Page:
“Victory Doesn’t always look the way other People Imagine It”

Post-conflict cinema in Northern Ireland

Authored by: Stephen Baker

The Routledge Companion to Cinema and Politics

Print publication date:  June  2016
Online publication date:  July  2016

Print ISBN: 9780415717397
eBook ISBN: 9781315678863
Adobe ISBN: 9781317392460

10.4324/9781315678863.ch14

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Abstract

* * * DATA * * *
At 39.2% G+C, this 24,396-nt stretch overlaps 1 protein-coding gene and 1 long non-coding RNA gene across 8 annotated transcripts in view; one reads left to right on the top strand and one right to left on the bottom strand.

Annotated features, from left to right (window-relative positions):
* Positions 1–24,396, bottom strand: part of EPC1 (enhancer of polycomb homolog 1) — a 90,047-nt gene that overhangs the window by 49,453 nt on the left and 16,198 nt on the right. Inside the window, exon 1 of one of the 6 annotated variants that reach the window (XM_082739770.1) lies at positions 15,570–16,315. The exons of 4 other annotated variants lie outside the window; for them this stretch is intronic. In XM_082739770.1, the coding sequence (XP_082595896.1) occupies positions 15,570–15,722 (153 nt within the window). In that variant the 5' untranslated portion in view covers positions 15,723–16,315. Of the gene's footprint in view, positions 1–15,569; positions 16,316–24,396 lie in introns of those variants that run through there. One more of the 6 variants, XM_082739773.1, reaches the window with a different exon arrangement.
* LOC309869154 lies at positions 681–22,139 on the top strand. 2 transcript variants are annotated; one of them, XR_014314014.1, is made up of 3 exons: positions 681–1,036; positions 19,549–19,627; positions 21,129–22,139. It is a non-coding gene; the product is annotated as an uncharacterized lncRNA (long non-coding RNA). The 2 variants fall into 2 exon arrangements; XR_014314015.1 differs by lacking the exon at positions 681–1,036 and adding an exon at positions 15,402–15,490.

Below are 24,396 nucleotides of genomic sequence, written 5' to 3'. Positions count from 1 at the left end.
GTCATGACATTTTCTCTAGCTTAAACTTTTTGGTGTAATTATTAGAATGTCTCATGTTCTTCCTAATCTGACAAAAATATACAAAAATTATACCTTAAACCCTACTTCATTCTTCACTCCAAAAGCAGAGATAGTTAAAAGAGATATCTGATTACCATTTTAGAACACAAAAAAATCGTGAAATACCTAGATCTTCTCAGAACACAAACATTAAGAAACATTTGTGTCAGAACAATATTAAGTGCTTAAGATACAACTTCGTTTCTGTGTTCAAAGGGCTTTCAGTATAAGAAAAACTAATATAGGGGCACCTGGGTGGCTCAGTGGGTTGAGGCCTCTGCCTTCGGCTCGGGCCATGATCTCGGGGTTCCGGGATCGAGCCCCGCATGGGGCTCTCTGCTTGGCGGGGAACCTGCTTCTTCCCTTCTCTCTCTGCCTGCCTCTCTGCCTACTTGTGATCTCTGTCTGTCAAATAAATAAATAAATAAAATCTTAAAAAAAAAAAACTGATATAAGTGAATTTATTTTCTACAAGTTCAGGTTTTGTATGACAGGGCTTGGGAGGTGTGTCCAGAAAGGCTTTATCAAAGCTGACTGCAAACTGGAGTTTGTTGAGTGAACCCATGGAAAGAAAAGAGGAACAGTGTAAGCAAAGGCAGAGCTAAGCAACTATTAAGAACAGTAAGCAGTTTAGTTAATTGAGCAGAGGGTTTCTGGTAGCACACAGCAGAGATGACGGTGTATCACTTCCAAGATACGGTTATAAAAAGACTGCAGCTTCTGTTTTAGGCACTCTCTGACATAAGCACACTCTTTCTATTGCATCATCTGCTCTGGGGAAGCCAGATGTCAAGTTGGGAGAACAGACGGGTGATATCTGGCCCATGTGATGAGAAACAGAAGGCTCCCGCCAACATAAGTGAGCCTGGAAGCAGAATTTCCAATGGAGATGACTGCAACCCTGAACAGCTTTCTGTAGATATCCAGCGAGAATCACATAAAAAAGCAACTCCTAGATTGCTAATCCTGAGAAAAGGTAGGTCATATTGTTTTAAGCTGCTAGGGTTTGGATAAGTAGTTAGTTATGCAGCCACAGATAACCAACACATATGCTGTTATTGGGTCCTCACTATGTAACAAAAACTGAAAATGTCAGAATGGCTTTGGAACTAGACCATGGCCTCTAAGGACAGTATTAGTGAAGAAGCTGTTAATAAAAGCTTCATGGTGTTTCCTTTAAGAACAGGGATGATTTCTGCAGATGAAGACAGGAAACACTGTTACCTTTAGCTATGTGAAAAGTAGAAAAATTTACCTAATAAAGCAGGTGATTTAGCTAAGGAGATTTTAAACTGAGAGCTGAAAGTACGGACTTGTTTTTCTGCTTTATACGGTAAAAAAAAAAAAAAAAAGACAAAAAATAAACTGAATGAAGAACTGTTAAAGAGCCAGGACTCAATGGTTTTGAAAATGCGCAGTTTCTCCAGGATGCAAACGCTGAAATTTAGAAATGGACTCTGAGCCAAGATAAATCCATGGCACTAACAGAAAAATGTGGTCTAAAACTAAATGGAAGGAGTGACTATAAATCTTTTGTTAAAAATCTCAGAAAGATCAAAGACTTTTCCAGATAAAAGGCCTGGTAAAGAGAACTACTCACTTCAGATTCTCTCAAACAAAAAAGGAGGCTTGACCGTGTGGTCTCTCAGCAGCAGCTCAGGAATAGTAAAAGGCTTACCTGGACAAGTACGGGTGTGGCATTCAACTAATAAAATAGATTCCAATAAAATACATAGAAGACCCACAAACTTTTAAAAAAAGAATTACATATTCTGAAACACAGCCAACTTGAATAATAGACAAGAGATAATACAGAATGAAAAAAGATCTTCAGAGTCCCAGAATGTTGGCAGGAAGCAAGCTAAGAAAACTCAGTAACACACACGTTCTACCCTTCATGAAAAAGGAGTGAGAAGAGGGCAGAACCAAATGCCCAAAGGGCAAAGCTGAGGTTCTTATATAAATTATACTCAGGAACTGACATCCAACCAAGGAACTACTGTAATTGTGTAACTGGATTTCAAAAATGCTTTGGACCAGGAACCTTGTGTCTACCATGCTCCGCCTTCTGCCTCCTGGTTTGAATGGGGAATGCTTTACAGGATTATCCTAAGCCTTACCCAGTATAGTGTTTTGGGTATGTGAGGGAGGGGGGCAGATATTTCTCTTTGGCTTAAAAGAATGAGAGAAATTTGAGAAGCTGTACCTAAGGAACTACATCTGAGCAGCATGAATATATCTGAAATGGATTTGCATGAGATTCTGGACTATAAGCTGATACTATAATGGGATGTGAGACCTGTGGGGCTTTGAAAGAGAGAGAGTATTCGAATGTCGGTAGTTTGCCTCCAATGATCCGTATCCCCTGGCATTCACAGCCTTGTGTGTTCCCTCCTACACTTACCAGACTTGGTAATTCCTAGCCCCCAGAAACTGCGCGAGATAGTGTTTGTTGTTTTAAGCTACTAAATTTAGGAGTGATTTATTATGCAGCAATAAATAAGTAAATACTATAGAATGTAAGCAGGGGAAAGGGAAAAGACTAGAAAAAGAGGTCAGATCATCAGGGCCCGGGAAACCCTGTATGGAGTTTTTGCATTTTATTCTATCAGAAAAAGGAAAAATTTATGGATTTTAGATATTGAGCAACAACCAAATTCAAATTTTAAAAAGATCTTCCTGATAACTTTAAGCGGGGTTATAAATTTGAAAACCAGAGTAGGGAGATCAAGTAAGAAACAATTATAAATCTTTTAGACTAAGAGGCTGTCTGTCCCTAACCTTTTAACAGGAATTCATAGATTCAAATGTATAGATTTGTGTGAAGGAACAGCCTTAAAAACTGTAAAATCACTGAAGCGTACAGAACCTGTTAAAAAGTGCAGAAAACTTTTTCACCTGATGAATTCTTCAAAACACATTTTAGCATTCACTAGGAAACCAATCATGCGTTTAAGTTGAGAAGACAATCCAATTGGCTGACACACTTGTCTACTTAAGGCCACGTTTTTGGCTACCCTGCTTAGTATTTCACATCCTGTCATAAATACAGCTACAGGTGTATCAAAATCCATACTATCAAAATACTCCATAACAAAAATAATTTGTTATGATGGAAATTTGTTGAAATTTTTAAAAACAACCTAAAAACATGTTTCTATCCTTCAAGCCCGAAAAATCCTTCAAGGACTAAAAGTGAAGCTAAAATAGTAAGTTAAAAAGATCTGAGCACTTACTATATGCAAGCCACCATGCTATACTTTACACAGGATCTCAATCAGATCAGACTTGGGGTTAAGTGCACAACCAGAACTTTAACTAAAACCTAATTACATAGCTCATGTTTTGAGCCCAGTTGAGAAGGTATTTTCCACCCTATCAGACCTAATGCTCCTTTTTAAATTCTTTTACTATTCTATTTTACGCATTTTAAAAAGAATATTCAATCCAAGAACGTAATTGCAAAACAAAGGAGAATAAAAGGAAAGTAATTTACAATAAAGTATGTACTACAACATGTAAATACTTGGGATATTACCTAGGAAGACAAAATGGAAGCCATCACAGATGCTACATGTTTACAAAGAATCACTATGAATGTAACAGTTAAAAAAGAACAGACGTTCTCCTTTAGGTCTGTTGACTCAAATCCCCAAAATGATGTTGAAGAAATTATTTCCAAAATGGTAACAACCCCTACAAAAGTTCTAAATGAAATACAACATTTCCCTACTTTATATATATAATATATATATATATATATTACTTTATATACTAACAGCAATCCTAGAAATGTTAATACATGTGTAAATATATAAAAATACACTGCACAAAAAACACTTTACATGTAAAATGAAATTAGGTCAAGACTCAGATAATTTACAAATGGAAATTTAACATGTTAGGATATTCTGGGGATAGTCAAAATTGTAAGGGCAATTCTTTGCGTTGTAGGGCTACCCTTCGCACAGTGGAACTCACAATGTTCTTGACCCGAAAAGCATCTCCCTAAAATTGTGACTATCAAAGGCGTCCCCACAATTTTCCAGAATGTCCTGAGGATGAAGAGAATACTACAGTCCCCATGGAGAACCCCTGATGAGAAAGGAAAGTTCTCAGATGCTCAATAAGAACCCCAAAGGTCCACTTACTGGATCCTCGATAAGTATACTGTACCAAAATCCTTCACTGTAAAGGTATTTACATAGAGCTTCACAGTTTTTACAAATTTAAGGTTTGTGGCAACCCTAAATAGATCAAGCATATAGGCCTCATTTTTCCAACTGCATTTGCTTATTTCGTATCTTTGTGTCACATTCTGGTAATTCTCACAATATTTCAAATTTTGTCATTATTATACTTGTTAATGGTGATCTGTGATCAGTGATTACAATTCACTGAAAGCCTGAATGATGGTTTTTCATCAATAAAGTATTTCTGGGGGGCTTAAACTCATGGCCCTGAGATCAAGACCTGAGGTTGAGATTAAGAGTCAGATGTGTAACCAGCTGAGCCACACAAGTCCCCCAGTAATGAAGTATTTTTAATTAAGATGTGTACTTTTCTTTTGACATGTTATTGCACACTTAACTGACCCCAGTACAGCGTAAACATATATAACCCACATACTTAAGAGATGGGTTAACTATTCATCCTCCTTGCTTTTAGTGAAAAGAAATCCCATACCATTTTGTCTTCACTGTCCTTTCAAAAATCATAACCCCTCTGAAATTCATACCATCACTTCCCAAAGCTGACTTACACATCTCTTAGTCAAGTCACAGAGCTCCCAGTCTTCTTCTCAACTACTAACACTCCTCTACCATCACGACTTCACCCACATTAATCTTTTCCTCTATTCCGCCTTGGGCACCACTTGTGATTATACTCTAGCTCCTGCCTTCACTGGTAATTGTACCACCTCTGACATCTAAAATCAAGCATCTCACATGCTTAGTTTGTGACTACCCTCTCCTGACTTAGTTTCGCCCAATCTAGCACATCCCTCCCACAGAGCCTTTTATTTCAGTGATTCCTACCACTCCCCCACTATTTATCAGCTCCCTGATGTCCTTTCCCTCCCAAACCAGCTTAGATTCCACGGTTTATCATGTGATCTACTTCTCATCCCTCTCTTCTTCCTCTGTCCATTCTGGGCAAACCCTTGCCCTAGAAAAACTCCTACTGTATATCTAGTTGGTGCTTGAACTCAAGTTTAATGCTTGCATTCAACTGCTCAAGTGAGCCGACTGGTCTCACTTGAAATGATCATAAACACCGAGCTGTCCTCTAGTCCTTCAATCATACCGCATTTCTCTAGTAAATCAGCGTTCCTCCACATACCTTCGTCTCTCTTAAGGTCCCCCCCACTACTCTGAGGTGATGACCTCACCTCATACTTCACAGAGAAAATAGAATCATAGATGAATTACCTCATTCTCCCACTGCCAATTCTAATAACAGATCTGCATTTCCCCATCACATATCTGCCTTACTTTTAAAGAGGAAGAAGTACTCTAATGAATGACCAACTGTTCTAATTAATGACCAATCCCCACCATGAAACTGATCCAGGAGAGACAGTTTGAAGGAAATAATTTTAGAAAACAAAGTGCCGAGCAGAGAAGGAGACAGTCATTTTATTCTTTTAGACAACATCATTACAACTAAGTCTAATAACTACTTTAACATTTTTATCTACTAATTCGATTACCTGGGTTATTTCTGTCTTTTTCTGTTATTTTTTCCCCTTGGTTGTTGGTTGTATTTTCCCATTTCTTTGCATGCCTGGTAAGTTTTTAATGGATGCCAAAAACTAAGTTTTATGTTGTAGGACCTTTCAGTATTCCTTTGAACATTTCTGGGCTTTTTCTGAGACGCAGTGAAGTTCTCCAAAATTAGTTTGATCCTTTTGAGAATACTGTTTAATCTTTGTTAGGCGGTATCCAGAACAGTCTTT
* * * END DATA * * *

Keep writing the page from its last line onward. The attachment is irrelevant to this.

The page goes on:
Casting off Northern Ireland’s atrocious image and reputation has been a priority for policy makers in the region. Once better known for violent sectarian conflict and a reliance on a substantial subvention from the British exchequer, there is today a determined attempt to present Northern Ireland in a more affirmative light by rebranding it as politically stable, ‘open for business’ and competitive in the global free market. To this end, film has played a largely complimentary role in the makeover of the region and its citizens. First it aided the transformation of Northern Ireland’s image on-screen from one of interminable bloody conflict to a much more pacified and domesticated version. Lately the emphasis has been on marketing Northern Ireland to major global media corporations as an attractive film location, so raising the region’s international profile as a site for inward investment and tourism. However, while attempts at image transformation and economic regeneration are welcome, they have come at the cost of a politically engaged cinema that might illuminate, investigate and question Northern Ireland’s new dispensation.

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